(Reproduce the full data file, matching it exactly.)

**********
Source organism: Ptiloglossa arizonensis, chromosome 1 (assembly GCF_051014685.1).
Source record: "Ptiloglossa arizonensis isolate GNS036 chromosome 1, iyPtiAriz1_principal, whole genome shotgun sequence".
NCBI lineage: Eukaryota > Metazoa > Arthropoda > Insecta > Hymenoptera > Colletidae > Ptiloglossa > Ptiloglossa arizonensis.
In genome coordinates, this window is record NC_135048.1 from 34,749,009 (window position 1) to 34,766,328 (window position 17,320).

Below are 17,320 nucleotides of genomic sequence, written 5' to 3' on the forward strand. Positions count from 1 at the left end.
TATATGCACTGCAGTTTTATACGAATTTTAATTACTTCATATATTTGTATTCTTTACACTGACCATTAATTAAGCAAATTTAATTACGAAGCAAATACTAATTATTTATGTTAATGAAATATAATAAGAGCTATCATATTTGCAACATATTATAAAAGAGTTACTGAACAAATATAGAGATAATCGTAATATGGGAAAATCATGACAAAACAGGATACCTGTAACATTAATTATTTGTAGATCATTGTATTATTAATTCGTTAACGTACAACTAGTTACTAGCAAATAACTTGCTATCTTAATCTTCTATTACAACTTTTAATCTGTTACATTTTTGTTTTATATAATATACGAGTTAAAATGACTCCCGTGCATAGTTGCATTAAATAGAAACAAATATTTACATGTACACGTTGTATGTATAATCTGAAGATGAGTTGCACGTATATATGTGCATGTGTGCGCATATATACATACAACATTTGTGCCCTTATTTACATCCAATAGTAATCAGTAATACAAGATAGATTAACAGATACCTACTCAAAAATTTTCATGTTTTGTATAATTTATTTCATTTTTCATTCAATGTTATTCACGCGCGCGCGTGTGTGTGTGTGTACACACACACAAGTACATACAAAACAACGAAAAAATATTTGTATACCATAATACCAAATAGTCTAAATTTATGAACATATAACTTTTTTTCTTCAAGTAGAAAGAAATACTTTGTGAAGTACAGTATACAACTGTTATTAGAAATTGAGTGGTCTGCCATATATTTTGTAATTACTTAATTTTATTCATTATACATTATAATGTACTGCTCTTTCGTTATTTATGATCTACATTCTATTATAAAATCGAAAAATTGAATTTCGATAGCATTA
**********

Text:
Source organism: Ptiloglossa arizonensis, chromosome 1 (assembly GCF_051014685.1).
Source record: "Ptiloglossa arizonensis isolate GNS036 chromosome 1, iyPtiAriz1_principal, whole genome shotgun sequence".
NCBI lineage: Eukaryota > Metazoa > Arthropoda > Insecta > Hymenoptera > Colletidae > Ptiloglossa > Ptiloglossa arizonensis.
In genome coordinates, this window is record NC_135048.1 from 34,749,009 (window position 1) to 34,766,328 (window position 17,320).

Below are 17,320 nucleotides of genomic sequence, written 5' to 3' on the forward strand. Positions count from 1 at the left end.
TATATGCACTGCAGTTTTATACGAATTTTAATTACTTCATATATTTGTATTCTTTACACTGACCATTAATTAAGCAAATTTAATTACGAAGCAAATACTAATTATTTATGTTAATGAAATATAATAAGAGCTATCATATTTGCAACATATTATAAAAGAGTTACTGAACAAATATAGAGATAATCGTAATATGGGAAAATCATGACAAAACAGGATACCTGTAACATTAATTATTTGTAGATCATTGTATTATTAATTCGTTAACGTACAACTAGTTACTAGCAAATAACTTGCTATCTTAATCTTCTATTACAACTTTTAATCTGTTACATTTTTGTTTTATATAATATACGAGTTAAAATGACTCCCGTGCATAGTTGCATTAAATAGAAACAAATATTTACATGTACACGTTGTATGTATAATCTGAAGATGAGTTGCACGTATATATGTGCATGTGTGCGCATATATACATACAACATTTGTGCCCTTATTTACATCCAATAGTAATCAGTAATACAAGATAGATTAACAGATACCTACTCAAAAATTTTCATGTTTTGTATAATTTATTTCATTTTTCATTCAATGTTATTCACGCGCGCGCGTGTGTGTGTGTGTACACACACACAAGTACATACAAAACAACGAAAAAATATTTGTATACCATAATACCAAATAGTCTAAATTTATGAACATATAACTTTTTTTCTTCAAGTAGAAAGAAATACTTTGTGAAGTACAGTATACAACTGTTATTAGAAATTGAGTGGTCTGCCATATATTTTGTAATTACTTAATTTTATTCATTATACATTATAATGTACTGCTCTTTCGTTATTTATGATCTACATTCTATTATAAAATCGAAAAATTGAATTTCGATAGCATTA